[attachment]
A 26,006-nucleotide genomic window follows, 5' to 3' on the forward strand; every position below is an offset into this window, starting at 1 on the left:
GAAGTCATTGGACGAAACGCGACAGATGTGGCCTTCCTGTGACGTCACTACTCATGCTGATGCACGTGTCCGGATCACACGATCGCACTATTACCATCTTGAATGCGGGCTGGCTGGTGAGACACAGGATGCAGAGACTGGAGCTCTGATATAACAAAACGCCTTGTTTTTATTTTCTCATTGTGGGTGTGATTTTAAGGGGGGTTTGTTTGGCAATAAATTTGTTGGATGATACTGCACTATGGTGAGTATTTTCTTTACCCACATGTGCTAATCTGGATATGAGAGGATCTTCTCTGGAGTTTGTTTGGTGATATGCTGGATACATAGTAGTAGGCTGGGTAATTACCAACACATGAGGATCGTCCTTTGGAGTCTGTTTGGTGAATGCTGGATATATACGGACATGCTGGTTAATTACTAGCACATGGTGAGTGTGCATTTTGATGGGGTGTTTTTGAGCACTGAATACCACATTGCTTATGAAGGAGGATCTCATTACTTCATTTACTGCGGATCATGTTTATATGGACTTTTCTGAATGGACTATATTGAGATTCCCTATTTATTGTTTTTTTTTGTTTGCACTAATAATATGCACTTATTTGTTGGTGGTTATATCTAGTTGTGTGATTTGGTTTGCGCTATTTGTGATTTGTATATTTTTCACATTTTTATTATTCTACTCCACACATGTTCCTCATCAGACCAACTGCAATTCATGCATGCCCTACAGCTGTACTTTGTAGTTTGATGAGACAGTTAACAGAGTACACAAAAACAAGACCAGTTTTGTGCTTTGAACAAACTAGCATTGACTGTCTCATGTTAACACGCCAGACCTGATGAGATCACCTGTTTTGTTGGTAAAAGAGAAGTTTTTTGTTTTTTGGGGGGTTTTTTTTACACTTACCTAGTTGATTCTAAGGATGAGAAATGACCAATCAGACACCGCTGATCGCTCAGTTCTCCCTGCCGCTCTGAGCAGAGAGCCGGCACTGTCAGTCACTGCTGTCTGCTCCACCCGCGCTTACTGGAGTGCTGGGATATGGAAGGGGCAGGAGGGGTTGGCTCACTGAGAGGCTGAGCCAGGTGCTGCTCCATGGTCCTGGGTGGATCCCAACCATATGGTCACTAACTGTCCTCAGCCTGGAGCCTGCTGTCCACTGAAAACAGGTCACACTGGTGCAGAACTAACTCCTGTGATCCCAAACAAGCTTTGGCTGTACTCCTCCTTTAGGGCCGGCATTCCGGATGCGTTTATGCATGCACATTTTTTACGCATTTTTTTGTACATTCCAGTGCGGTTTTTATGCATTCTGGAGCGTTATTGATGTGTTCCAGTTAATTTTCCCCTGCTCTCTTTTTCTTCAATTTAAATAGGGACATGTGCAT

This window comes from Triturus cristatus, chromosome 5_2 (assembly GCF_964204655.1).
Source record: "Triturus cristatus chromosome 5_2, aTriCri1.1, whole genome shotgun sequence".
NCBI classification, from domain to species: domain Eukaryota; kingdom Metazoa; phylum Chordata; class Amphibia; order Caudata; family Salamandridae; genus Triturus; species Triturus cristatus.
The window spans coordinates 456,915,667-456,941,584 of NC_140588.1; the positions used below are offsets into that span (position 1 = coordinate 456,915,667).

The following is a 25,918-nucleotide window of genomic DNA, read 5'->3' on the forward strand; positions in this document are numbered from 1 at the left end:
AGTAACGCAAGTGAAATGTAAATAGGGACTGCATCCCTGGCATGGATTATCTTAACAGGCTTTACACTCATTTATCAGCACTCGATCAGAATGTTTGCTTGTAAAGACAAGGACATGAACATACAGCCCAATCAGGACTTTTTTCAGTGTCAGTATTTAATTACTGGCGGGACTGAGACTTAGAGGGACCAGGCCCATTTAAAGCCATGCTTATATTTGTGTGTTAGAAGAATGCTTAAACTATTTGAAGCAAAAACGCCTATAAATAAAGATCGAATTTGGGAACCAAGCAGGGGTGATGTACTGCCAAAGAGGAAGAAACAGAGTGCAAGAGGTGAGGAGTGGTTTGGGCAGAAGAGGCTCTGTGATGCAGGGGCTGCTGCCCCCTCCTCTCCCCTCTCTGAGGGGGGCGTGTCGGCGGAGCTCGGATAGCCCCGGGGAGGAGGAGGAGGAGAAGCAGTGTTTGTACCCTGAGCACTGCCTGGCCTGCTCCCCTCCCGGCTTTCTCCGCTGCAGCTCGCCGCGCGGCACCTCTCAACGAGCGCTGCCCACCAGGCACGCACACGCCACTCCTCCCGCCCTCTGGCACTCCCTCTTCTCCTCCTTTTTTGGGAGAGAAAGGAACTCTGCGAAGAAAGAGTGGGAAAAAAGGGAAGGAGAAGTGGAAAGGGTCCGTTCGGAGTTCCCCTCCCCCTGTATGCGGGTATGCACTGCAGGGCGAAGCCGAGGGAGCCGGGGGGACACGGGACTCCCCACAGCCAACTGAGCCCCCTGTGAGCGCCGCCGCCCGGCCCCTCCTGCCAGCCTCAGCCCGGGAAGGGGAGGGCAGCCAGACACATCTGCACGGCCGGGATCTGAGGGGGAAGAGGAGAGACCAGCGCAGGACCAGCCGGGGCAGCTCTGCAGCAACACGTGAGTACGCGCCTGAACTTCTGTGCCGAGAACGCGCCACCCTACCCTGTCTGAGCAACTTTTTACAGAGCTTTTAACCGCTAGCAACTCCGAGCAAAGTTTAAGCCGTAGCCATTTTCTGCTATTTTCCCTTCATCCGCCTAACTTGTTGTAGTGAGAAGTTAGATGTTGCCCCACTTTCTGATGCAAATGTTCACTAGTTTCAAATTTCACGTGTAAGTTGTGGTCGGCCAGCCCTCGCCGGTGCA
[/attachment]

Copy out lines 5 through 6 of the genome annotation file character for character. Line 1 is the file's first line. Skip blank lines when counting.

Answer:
NCBI classification, from domain to species: domain Eukaryota; kingdom Metazoa; phylum Chordata; class Amphibia; order Caudata; family Salamandridae; genus Triturus; species Triturus cristatus.
The window spans coordinates 456,915,667-456,941,584 of NC_140588.1; the positions used below are offsets into that span (position 1 = coordinate 456,915,667).